All the Parks, None of the Crowds
Even though our adventures are postponed, we can still visit epic National Parks. Bonus: you can visit all these parks in a day without waiting in line for the best view or worrying about keeping a 6-foot gap between you and the next person.
Here are our top ten favorites:
Nestled between Tennessee and North Carolina, the Great Smoky Mountains National Park encompasses 522,419 acres and is also a UNESCO World Heritage Site. The most visited attraction at the Park is Cades Cove, a valley that was home to numerous settlers before the park formed.
Google Earth gives us the opportunity to explore the park’s most popular attractions like Laurel Falls trail, Chimney Tops Trail, Newfound Gap, and Clingman's Dome observation tower.
Over 11 million people visit the park every year so join the rest of us and check out why it’s so popular.
Covering 1,217,262 acres in Arizona, the Grand Canyon National Park is home to one of the Wonders of the World: The Grand Canyon, which is also a UNESCO World Heritage Site. The North Rim and the South Rim are the park’s primary public areas while the rest of the park is extremely rugged and not easily accessible.
Virtual Field Trips takes us through the Grand Canyon as we learn about canyon walls, rock layers, and unique locations along the 280-mile Colorado River.
Want to see 14’er views from the inside of your home? You can with Google Earth, again. We start out on top of Long’s Peak, then make our way over to Chasm Lake that can only be accessed by a challenging hiking trail - or through our screens. Take in the views from Rainbow Curve Overlook to Lava Cliffs Overlook to Medicine Bow Curve and finish it off at Farview Curve Viewpoint.
You won’t have to worry about bringing your adventure pack with snacks and gear for this one.
Located in southwestern Utah is the 229-square-mile Zion National Park. Want an upbeat virtual tour of Zion National Park? YouVisit gives you great views along with head-bopping tunes. As you watch the video, listen to John Muir’s words about preserving our national parks.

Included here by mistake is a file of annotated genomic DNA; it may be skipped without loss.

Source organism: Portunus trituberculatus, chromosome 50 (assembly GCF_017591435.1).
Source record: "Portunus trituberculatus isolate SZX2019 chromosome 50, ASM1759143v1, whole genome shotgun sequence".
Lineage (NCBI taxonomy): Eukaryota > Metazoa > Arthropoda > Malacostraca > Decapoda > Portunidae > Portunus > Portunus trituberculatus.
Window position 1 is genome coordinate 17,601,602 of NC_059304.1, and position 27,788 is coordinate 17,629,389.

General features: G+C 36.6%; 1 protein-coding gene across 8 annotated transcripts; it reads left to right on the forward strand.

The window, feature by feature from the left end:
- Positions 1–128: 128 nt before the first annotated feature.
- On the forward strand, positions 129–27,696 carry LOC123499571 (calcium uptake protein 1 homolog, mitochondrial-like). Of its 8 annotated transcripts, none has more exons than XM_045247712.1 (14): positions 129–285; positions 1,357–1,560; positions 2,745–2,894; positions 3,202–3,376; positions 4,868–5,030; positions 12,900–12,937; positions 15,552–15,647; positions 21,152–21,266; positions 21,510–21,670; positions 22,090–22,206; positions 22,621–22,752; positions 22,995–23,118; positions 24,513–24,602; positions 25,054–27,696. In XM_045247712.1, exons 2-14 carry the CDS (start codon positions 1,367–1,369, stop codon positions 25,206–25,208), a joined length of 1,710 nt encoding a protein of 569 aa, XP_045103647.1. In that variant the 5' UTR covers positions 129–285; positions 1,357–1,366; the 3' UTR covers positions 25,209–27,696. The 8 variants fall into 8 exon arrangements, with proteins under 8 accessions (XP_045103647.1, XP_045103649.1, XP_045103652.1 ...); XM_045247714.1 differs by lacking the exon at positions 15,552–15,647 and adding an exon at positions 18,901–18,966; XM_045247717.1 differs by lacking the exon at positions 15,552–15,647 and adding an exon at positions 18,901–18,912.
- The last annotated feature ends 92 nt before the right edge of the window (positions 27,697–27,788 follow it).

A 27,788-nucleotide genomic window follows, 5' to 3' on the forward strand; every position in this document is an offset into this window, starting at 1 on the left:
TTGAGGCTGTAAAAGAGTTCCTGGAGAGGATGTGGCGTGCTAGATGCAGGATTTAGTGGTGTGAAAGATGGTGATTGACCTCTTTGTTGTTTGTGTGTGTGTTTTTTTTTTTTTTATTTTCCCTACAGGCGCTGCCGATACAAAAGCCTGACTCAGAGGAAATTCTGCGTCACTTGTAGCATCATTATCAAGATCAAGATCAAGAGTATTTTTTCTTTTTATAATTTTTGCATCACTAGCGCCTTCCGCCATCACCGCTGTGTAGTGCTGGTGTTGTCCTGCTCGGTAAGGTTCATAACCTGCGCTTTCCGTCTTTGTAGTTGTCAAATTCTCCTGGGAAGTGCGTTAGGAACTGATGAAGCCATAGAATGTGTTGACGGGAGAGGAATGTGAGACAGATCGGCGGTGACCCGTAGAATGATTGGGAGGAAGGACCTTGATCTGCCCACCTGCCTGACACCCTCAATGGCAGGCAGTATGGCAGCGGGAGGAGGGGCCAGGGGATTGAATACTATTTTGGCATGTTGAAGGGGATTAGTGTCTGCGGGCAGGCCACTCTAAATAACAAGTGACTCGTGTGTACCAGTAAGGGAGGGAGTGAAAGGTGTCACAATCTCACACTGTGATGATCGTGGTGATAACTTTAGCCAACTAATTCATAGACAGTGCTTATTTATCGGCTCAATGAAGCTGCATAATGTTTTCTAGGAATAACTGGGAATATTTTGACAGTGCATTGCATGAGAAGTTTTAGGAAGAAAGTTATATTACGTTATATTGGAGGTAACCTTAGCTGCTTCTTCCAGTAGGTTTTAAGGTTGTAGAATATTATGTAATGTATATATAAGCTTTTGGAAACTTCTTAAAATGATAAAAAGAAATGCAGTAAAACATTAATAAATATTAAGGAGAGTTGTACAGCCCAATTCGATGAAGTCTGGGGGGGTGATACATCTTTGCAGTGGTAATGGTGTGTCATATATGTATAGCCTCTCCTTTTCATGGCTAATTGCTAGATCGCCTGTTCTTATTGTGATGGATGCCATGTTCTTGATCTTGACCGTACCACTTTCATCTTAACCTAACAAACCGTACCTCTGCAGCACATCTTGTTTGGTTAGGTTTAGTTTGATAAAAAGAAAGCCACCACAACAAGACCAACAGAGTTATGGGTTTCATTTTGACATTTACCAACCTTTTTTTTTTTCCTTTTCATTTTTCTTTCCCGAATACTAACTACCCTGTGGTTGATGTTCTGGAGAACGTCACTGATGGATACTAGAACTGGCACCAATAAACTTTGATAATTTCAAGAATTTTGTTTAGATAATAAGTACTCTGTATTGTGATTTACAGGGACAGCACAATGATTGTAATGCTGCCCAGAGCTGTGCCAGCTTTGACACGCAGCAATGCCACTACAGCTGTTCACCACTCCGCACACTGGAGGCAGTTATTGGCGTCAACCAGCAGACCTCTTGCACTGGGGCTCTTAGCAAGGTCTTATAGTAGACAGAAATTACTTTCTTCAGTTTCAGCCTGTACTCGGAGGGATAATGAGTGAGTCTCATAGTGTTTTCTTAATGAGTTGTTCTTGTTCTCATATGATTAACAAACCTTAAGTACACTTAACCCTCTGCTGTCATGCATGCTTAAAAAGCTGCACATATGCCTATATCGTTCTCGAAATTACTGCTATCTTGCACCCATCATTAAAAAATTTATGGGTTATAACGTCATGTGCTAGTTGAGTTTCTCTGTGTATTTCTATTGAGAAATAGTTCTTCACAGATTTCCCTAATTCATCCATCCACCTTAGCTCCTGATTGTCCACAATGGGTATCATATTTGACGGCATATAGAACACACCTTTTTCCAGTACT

See the views from Angel’s Landing, hear kids giggling at Weeping Rock as water drips from sandstone rock, and listen to the wind at Zion Canyon.
Covering 748,436 acres, Yosemite National Park sits in the western Sierra Nevada of Central California where over 5 million people visit each year. Nearly 95% of the park is designated wilderness and it’s known for its granite cliffs, giant sequoia groves, glaciers, and biological diversity.
Virtual Yosemite takes us to the greatest attractions within the park from Yosemite Valley to Half Dome to Tioga Road and to Glacier Point Road. You can look at the tour directory here to jump to your favorite places in record time.
Located within parts of Wyoming, Montana, and Idaho, Yellowstone National Park was the first national park in the United States and is considered to be the first national park in the world. It covers 3,468.4 square miles with subalpine forest, comprising of lakes, rivers, and mountains.
It’s most known for the Old Faithful geyser. Named in 1870, it was the first geyser in the park to receive a name. Interestingly enough, it’s a “predictable geyser,” in that it erupts every 44 minutes and has been doing so since 2000.
Google Earth once again provides us with 360° views of Norris Geyser Basin, Hayden Valley, and Old Faithful, among other popular visitor sites.
With mountains and oceans in view and protecting 37 mammalian species, seven reptilian species, eleven amphibian species, 33 fish species, and 331 bird species, it’s surprising that Acadia National Park only gets around 3.5 million visitors a year. It’s also almost hard to believe all that can be squeezed within its 49,075 acres.
Explore Acadia National Park with Google Earth and discover Sand Beach, Thunder Hole, Otter Cliff, and so much more.
Only ten miles south of Yellowstone National Park, Grand Teton National Park covers approximately 310,000 acres and is home to the Teton Range and Jackson Hole. The park is named after the tallest mountain in the Teton Range, Grand Teton, which at 13,775 feet, is the highest point of the Teton Range.
The same species of flora and fauna that existed since prehistoric times can still be found in the park today. With other 200 miles of hiking trails, it’s the perfect place for hikers and campers alike. Google Earth helps us live vicariously through them in their 3D tour.
With four regions and three distinct ecosystems, it’s no wonder it’s called Olympic National Park and is a UNESCO World Heritage site.
The four regions include the Pacific coastline, alpine areas, the west side temperate rainforest, and the forests of the drier east side. The subalpine forest and wildflower meadow, temperate forest, and the rugged Pacific coast constitute the three ecosystems within the park.
To get to the high country in the interior, expect a multi-day trip but spectacular views. Until we’re back to exploring, take in the views from home via Google Earth.
Located on the US-Montana border, Glacier National Park spans over 1 million acres. It’s home to the Rocky Mountain Range, over 130 named lakes, 1,000+ plant species, and hundreds of animal species.
Out of the 150 estimated glaciers which existed in the mid-19th century, only 25 glaciers remained in 2010. On the other hand, the park still has a majority of its original native plant and animal species.
See what Glacier National Park has to offer, like Lake McDonald, the Weeping Wall, and Bird Woman Falls through Google Earth.
If you’d like to keep exploring the parks, Google Earth offers 31 National Parks you can visit. If you'd like other ideas to bring the outdoors inside, check out our post on The Best Ways to Bring the Outdoors Inside.